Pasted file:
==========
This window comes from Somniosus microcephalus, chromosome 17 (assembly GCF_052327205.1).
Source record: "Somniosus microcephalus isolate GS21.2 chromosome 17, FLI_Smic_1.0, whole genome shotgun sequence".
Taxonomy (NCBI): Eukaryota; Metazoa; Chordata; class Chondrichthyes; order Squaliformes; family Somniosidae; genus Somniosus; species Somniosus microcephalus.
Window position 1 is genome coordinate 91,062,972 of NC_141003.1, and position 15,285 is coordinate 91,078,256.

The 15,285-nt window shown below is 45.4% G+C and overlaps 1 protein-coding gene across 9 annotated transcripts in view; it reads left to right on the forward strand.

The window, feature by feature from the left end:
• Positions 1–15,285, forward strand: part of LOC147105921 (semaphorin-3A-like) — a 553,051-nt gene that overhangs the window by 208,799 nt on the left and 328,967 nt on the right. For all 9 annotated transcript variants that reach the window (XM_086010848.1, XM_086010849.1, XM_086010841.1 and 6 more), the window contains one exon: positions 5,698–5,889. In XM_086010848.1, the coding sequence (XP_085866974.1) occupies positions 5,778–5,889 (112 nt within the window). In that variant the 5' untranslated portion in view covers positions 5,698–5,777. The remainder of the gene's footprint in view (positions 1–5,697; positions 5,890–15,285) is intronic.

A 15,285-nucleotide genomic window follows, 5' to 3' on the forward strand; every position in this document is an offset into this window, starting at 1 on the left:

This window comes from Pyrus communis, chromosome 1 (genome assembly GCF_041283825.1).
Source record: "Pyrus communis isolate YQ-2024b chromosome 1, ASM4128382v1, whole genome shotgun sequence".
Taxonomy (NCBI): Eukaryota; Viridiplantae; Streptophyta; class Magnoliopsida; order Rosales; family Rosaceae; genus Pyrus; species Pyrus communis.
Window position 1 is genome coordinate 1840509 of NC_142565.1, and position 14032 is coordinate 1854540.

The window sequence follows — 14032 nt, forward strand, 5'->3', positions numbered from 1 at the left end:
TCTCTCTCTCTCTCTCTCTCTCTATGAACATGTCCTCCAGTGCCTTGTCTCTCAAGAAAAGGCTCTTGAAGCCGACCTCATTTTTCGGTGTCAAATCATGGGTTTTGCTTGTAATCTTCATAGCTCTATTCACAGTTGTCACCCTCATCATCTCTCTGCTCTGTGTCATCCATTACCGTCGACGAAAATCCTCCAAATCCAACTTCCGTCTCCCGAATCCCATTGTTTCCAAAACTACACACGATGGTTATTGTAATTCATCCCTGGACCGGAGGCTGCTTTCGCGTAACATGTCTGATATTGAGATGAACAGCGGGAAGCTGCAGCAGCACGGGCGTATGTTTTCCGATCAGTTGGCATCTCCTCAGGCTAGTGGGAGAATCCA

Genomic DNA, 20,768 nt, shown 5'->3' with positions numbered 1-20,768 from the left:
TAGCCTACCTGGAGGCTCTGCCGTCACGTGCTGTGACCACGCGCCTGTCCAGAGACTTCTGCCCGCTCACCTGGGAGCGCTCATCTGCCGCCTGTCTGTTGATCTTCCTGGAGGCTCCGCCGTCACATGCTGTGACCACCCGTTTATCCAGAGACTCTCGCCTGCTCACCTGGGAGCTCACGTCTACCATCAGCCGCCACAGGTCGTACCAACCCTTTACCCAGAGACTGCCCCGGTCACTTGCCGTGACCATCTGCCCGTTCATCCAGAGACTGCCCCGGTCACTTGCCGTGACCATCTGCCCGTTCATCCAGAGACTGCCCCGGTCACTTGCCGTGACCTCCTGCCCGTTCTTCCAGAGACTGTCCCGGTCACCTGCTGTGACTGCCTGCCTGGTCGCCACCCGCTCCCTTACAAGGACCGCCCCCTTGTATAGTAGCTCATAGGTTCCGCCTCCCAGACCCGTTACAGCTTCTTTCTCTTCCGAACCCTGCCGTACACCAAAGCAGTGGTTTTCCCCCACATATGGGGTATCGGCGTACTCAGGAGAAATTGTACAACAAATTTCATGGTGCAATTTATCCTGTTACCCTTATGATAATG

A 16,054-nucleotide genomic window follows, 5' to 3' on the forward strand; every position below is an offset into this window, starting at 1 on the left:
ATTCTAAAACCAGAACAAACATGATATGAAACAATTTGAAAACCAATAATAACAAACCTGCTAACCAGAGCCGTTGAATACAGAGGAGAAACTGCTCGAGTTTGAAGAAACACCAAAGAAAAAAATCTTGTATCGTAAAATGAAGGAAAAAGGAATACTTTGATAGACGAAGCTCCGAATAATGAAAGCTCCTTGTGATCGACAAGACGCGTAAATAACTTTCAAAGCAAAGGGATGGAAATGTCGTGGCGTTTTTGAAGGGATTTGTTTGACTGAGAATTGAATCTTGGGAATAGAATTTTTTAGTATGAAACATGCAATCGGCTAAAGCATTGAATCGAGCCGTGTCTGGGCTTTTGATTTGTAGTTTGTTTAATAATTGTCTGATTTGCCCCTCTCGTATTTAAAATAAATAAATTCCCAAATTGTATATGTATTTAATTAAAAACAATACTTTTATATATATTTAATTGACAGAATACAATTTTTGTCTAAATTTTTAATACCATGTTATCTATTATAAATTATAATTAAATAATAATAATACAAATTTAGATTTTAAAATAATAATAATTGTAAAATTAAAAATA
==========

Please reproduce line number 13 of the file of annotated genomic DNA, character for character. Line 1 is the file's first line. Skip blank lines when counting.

The window sequence follows — 14032 nt, forward strand, 5'->3', positions numbered from 1 at the left end: